Finnegans Wake

Wikipedia put Finnegans Wake in a genre they call, Sui generis; which means, a class by itself. My book shares much with this novel, by James Joyce; he wrote about Ireland and I focus on Florida. If Joyce’s book is my closest match then I must share the genre. I’m closer to Tom Robbins in style because we both try to hide our complexity,

The illustrated edition (shown above, details below) interests me because Joyce’s work, and mine, may benefit from illustration. The literary agent route may net me an editor and an Illustrator. If I get a good agent match; I might get people with talent who match my style.

A query letter to a literary agent poses a slight problem because I see so few good matches. I have a  scene movie producers will want; I may have more. My novel has commercial elements, but I can’t say I’m strict commercial fiction. I can use the literary fiction genre, but I rather know what books an agent reads..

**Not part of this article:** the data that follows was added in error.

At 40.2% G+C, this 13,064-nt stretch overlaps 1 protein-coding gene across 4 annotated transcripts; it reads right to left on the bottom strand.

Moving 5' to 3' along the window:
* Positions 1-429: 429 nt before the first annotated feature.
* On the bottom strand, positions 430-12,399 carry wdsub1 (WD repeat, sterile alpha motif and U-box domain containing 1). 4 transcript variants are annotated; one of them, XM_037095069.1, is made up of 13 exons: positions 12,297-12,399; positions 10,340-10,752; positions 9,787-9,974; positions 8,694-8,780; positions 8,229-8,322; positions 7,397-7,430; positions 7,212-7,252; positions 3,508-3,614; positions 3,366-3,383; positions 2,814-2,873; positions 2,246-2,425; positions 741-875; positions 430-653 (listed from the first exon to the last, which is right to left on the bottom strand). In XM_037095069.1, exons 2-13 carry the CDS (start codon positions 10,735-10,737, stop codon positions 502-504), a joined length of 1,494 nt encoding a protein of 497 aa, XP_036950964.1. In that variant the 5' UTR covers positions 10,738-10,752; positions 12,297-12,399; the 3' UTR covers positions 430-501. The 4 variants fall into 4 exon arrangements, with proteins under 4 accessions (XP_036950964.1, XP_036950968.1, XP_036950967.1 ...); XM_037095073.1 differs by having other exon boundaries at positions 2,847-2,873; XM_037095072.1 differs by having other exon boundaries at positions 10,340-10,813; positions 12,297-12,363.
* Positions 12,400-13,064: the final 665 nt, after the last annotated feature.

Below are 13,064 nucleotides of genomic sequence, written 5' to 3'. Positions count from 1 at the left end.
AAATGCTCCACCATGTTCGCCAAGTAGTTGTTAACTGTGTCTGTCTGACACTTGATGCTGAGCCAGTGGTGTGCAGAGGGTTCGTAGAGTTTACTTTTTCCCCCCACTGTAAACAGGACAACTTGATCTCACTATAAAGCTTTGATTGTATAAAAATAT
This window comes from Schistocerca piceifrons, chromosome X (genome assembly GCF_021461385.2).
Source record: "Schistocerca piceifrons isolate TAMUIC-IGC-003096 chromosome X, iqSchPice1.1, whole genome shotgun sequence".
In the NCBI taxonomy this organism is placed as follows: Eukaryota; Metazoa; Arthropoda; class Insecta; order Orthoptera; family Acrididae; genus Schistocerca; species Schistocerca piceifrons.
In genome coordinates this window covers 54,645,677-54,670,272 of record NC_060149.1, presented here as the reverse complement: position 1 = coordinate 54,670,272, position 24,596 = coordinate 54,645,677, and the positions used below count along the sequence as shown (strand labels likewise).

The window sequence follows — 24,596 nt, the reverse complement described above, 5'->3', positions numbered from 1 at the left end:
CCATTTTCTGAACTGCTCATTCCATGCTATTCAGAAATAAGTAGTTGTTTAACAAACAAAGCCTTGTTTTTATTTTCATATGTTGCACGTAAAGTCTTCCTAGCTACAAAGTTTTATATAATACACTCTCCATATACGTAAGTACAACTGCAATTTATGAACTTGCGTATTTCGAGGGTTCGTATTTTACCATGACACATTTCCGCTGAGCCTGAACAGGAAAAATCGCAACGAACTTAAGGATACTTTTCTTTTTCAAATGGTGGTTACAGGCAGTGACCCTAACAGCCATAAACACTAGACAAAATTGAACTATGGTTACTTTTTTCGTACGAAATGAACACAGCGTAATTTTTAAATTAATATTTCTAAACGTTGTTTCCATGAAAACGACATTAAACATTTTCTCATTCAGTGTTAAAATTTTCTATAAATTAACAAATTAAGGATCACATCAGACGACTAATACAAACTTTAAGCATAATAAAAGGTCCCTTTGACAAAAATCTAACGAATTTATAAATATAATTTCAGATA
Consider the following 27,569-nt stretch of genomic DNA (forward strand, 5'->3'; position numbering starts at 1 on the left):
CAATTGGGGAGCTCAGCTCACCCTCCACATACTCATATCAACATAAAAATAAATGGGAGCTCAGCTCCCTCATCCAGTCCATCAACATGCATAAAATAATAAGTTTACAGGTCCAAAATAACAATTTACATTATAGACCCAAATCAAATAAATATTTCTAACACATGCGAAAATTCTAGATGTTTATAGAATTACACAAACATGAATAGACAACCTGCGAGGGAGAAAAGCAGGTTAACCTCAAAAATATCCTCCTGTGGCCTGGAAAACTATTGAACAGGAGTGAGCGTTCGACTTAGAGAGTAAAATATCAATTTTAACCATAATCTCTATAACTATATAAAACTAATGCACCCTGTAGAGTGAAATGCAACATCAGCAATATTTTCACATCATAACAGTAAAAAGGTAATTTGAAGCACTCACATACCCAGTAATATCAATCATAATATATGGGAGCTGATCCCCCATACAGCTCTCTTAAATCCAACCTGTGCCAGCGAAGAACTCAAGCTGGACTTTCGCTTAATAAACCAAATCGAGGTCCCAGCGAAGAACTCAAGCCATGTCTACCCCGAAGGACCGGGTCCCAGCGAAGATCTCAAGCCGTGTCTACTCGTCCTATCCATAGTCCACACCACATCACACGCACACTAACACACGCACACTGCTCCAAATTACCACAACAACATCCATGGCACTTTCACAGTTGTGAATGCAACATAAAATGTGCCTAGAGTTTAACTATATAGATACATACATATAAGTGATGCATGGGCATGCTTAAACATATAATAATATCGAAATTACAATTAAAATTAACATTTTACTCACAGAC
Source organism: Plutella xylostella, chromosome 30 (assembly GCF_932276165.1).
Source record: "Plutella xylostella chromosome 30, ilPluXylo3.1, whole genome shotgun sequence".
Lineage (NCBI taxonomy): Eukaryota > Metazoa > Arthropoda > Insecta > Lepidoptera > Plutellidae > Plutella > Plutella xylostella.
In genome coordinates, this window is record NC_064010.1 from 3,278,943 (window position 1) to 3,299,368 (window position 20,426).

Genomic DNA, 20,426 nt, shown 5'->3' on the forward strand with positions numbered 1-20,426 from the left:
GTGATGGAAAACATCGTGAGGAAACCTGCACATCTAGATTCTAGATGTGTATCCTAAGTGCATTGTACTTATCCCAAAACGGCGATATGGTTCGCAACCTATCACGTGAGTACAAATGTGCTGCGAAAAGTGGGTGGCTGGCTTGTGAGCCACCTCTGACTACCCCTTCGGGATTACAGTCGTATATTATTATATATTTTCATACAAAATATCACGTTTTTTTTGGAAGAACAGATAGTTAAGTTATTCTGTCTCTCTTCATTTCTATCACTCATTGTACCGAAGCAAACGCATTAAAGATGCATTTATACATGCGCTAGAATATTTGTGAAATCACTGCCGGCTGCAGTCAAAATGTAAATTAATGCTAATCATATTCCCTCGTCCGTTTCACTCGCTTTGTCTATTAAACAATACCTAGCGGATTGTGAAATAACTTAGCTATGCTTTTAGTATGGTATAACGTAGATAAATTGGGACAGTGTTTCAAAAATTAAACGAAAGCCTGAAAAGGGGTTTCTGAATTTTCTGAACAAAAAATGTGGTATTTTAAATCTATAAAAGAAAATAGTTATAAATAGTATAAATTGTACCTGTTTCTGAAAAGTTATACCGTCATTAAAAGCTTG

My confidence in a film deal matches the doubts I have in other areas. I see agents as one shot deals and it seems I have a six-shooter. A couple of the agents are longshots.

Finnegans Wake, The Final Chapter (The Illnesstraited Colossick Idition of Finnegans Wake) Paperback – 2011

by James Joyce (Author), Tim Ahern (Illustrator, Author), Fritz Senn (Foreword), Finn Fordham (Foreword)